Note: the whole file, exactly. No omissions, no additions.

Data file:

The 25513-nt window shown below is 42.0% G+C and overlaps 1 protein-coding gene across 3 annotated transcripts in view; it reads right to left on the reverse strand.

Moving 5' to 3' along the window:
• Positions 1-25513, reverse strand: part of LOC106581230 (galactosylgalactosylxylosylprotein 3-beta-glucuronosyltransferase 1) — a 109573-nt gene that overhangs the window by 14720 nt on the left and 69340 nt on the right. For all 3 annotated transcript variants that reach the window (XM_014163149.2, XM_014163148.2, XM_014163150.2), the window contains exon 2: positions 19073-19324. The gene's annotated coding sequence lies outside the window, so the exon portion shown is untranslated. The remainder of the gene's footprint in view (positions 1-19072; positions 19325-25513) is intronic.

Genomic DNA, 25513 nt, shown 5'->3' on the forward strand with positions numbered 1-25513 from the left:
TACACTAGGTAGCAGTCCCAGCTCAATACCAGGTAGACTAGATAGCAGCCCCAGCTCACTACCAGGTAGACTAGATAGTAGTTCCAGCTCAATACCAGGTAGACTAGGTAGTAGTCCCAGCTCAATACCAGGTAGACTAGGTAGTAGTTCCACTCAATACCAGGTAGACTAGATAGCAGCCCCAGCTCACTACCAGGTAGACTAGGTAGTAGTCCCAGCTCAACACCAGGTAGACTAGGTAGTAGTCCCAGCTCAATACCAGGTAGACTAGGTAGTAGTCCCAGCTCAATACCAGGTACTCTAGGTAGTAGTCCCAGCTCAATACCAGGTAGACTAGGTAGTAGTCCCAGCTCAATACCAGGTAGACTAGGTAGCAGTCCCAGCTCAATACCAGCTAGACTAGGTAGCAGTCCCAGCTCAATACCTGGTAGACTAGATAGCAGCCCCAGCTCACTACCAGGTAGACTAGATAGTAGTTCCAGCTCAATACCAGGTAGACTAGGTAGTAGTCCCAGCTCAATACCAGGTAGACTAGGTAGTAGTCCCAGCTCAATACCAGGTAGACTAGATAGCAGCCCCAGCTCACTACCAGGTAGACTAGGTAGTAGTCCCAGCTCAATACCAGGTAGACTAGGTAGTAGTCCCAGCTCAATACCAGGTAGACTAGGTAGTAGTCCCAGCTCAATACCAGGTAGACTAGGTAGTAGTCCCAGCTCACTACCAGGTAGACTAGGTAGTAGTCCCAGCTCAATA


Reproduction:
The 25513-nt window shown below is 42.0% G+C and overlaps 1 protein-coding gene across 3 annotated transcripts in view; it reads right to left on the reverse strand.

Moving 5' to 3' along the window:
• Positions 1-25513, reverse strand: part of LOC106581230 (galactosylgalactosylxylosylprotein 3-beta-glucuronosyltransferase 1) — a 109573-nt gene that overhangs the window by 14720 nt on the left and 69340 nt on the right. For all 3 annotated transcript variants that reach the window (XM_014163149.2, XM_014163148.2, XM_014163150.2), the window contains exon 2: positions 19073-19324. The gene's annotated coding sequence lies outside the window, so the exon portion shown is untranslated. The remainder of the gene's footprint in view (positions 1-19072; positions 19325-25513) is intronic.

Genomic DNA, 25513 nt, shown 5'->3' on the forward strand with positions numbered 1-25513 from the left:
TACACTAGGTAGCAGTCCCAGCTCAATACCAGGTAGACTAGATAGCAGCCCCAGCTCACTACCAGGTAGACTAGATAGTAGTTCCAGCTCAATACCAGGTAGACTAGGTAGTAGTCCCAGCTCAATACCAGGTAGACTAGGTAGTAGTTCCACTCAATACCAGGTAGACTAGATAGCAGCCCCAGCTCACTACCAGGTAGACTAGGTAGTAGTCCCAGCTCAACACCAGGTAGACTAGGTAGTAGTCCCAGCTCAATACCAGGTAGACTAGGTAGTAGTCCCAGCTCAATACCAGGTACTCTAGGTAGTAGTCCCAGCTCAATACCAGGTAGACTAGGTAGTAGTCCCAGCTCAATACCAGGTAGACTAGGTAGCAGTCCCAGCTCAATACCAGCTAGACTAGGTAGCAGTCCCAGCTCAATACCTGGTAGACTAGATAGCAGCCCCAGCTCACTACCAGGTAGACTAGATAGTAGTTCCAGCTCAATACCAGGTAGACTAGGTAGTAGTCCCAGCTCAATACCAGGTAGACTAGGTAGTAGTCCCAGCTCAATACCAGGTAGACTAGATAGCAGCCCCAGCTCACTACCAGGTAGACTAGGTAGTAGTCCCAGCTCAATACCAGGTAGACTAGGTAGTAGTCCCAGCTCAATACCAGGTAGACTAGGTAGTAGTCCCAGCTCAATACCAGGTAGACTAGGTAGTAGTCCCAGCTCACTACCAGGTAGACTAGGTAGTAGTCCCAGCTCAATA